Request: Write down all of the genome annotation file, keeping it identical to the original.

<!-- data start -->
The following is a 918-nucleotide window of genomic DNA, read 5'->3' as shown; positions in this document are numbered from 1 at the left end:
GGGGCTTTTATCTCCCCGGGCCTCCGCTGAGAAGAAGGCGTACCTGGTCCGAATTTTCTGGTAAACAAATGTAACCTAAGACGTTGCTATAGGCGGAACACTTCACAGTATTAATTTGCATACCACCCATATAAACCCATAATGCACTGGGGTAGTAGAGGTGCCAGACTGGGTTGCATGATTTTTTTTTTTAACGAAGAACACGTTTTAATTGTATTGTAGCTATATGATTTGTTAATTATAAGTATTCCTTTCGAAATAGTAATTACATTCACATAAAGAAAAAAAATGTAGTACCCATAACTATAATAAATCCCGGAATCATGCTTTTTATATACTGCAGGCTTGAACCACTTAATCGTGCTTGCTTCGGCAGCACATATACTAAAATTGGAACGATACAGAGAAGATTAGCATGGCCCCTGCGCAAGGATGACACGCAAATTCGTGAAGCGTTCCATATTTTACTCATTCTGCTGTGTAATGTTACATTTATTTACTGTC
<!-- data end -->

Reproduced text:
The following is a 918-nucleotide window of genomic DNA, read 5'->3' as shown; positions in this document are numbered from 1 at the left end:
GGGGCTTTTATCTCCCCGGGCCTCCGCTGAGAAGAAGGCGTACCTGGTCCGAATTTTCTGGTAAACAAATGTAACCTAAGACGTTGCTATAGGCGGAACACTTCACAGTATTAATTTGCATACCACCCATATAAACCCATAATGCACTGGGGTAGTAGAGGTGCCAGACTGGGTTGCATGATTTTTTTTTTTAACGAAGAACACGTTTTAATTGTATTGTAGCTATATGATTTGTTAATTATAAGTATTCCTTTCGAAATAGTAATTACATTCACATAAAGAAAAAAAATGTAGTACCCATAACTATAATAAATCCCGGAATCATGCTTTTTATATACTGCAGGCTTGAACCACTTAATCGTGCTTGCTTCGGCAGCACATATACTAAAATTGGAACGATACAGAGAAGATTAGCATGGCCCCTGCGCAAGGATGACACGCAAATTCGTGAAGCGTTCCATATTTTACTCATTCTGCTGTGTAATGTTACATTTATTTACTGTC